Keys aren't meant to be changed, they are meant to be 'identifying'. So user with id 2 is logically a different user with user with id 1. The moment you create a unique user, it's primary key should be the same for the lifetime of that user.
So this is really a design issue. You need to question why you want to change the id for a particular user. It might be that what you want is both a fixed identifying key AND another identifier (which isn't the key and exists solely on the user table) which you can change.
[Updated with more information]
Here's a resource (there are many available online) on the fundamentals of relational database design. http://www.deeptraining.com/litwin/dbdesign/FundamentalsOfRelationalDatabaseDesign.aspx
The relevant section is "Tables, Uniqueness and Keys".
Fabian Pascal, in his book SQL and Relational Basics, notes that the
decision should be based upon the principles of minimality (choose the
fewest columns necessary), stability (choose a key that seldom
changes), and simplicity/familiarity (choose a key that is both simple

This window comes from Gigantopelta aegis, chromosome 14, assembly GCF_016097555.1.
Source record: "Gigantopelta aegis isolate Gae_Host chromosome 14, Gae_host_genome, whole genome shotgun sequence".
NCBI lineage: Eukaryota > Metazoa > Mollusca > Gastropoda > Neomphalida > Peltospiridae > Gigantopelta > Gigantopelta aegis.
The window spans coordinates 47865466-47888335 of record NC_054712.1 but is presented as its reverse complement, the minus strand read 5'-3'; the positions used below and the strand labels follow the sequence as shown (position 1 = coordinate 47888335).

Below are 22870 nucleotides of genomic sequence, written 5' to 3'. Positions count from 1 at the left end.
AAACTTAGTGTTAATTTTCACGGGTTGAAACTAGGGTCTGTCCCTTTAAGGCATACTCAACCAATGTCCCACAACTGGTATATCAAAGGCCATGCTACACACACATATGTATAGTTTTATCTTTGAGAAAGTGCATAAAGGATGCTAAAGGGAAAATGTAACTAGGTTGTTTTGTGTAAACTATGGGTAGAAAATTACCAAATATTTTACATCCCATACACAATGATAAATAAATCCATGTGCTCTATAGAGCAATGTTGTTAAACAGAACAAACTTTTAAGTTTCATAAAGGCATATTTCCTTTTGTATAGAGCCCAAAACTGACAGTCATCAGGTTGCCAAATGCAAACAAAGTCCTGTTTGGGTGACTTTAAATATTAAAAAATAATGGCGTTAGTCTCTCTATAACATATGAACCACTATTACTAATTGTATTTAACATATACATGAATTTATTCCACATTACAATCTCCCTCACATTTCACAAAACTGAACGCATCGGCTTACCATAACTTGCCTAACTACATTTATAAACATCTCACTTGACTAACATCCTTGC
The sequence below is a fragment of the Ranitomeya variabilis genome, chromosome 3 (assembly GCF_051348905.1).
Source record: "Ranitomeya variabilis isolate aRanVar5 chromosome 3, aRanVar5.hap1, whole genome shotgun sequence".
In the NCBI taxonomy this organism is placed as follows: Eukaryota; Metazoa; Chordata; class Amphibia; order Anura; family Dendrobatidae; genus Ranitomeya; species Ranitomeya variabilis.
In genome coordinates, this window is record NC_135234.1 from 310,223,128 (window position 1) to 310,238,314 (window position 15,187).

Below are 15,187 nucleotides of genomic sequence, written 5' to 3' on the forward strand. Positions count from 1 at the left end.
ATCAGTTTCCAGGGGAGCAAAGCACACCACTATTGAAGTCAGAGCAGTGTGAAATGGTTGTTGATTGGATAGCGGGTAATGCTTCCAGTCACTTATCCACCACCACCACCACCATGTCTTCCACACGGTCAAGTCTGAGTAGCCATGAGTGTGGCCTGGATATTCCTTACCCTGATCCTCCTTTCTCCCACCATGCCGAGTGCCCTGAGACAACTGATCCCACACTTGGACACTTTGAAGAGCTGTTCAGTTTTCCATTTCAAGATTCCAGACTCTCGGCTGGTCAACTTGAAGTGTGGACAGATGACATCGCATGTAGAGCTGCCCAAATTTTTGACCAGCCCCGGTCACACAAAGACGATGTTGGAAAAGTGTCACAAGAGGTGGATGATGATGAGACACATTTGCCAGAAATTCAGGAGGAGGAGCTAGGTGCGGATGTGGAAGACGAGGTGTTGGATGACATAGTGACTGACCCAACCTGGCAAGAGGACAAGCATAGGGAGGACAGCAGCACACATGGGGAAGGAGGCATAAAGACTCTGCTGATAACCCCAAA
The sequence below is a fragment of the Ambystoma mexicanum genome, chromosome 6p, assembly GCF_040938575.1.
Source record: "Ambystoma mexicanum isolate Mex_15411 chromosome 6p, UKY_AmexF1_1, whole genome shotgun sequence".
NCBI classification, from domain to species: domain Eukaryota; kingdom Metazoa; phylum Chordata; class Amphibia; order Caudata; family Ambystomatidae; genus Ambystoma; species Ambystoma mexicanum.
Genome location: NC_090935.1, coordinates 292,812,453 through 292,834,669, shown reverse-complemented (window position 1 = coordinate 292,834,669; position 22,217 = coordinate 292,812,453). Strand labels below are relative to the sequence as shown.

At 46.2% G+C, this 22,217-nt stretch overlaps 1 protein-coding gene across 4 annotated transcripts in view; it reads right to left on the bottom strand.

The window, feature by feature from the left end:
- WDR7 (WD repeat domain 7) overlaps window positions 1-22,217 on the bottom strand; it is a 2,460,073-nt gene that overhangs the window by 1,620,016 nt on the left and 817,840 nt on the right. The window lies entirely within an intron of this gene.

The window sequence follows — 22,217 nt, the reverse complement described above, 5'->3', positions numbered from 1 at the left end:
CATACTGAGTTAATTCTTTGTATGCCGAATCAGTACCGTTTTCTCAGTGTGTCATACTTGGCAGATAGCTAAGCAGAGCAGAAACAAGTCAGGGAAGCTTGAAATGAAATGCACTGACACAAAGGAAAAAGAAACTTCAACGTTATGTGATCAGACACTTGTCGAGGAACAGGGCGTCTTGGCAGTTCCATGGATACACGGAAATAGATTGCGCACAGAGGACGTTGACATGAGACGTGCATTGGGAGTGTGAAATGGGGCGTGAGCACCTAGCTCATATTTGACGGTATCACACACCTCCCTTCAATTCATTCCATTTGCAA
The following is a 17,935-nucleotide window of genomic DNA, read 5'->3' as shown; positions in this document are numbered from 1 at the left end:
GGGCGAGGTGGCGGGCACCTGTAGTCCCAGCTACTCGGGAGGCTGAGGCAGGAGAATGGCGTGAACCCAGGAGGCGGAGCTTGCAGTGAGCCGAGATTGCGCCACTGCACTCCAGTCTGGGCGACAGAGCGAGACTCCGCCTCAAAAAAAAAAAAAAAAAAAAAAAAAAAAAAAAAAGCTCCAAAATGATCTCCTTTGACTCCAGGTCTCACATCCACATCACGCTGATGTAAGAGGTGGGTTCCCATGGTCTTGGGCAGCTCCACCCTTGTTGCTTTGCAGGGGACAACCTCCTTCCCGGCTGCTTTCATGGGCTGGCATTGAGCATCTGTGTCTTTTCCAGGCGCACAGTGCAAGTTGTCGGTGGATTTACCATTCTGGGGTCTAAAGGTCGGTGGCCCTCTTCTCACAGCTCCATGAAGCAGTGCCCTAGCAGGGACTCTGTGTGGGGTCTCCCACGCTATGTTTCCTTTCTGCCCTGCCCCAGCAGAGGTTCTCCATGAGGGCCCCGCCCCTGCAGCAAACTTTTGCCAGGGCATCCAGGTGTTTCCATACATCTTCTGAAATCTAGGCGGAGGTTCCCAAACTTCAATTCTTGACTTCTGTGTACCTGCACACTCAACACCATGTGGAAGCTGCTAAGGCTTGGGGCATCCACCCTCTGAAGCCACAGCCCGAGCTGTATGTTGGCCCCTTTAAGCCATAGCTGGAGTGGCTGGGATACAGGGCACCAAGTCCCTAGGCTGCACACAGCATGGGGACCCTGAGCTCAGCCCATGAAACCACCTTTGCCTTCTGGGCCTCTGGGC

and familiar to users).
Personally, I would go further on stability; try to choose a key that never changes. For example, "email" would be a bad choice of key for a user as user's can change their email. If you choose a key, such as an internally generated number or perhaps a unique identifier from the personnel system, then you don't ever have to worry about it changing and migrating this change to other tables.
Note: there may be cases where as a "one off" you need to change a primary key. This is best done with a few manual SQL statements (delete the first user and create an identical second user with a different key). It shouldn't be part of the database design though, which the automated nature of a cascaded update implies.
SEE ALSO: When to use "ON UPDATE CASCADE"
ALSO NOTE: http://forums.mysql.com/read.php?136,391782,391782